It’s Teacher Appreciation Week, and two Maine teachers are receiving prestigious honors this season for the important and noble work they do each day for our children.
Shelly Moody, a teacher at Williams Elementary School in Oakland, will be feted Wednesday night at a reception in Washington, D.C., for the work she’s done to meet the needs of every student who’s walked into her classroom over the past decade.
Moody is Maine’s 2011 Teacher of the Year, and she’ll join her counterparts from the across the United States for special recognition in the nation’s capital.
Meanwhile, Waterville teacher Laurette Darling is absorbing the news that she’s one of 85 teachers from across the United States to receive a Presidential Award for Excellence in Mathematics and Science Teaching.
There’s also a trip to the nation’s capital in the offing for Darling, who will travel south on May 16 to receive her recognition and meet with inspiring colleagues from across the country.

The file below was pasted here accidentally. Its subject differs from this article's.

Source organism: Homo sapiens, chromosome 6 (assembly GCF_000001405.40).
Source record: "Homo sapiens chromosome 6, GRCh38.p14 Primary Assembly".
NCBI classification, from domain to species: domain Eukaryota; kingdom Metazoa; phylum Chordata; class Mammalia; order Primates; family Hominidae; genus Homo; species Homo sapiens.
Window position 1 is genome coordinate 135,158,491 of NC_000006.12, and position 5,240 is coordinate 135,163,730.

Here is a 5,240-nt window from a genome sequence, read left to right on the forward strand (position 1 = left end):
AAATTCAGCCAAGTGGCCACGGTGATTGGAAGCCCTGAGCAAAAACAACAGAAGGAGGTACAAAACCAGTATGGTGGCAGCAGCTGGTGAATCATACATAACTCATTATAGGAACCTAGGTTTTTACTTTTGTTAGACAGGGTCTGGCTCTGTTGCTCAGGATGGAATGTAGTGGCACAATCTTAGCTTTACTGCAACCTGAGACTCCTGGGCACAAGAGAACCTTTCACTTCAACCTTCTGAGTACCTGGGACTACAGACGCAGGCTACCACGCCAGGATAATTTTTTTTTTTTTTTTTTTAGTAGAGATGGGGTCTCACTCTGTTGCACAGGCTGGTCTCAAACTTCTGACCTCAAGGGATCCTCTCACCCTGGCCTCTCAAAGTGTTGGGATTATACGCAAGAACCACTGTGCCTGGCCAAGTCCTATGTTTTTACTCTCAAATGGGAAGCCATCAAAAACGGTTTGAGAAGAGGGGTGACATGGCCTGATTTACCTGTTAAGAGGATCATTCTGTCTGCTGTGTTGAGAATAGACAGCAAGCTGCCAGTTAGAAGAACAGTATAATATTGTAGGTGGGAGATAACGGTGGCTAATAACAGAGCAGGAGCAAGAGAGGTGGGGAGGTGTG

Darling is a fourth-grade teacher at Waterville’s Albert S. Hall School, where she’s worked on getting youngsters engaged in the sciences.
Just as all of this recognition is going on, a special team of evaluators is starting the work of deciding who will be recognized as Maine’s next Teacher of the Year. The team recently started visiting the classrooms of the six semi-finalists in the running for the 2012 honor. Early indications are it’s going to be difficult to narrow down the field.
When it comes to shaping our future here in Maine and nationwide, teachers need to know that their work is vitally important. That’s why, from my perspective, it’s heartening to hear about these examples of remarkable teaching going on in Maine’s schools.
As we concentrate on strategies to put every child in the classroom of an effective teacher, those examples tell me the professionals already teaching in our schools have lots of wisdom they can impart.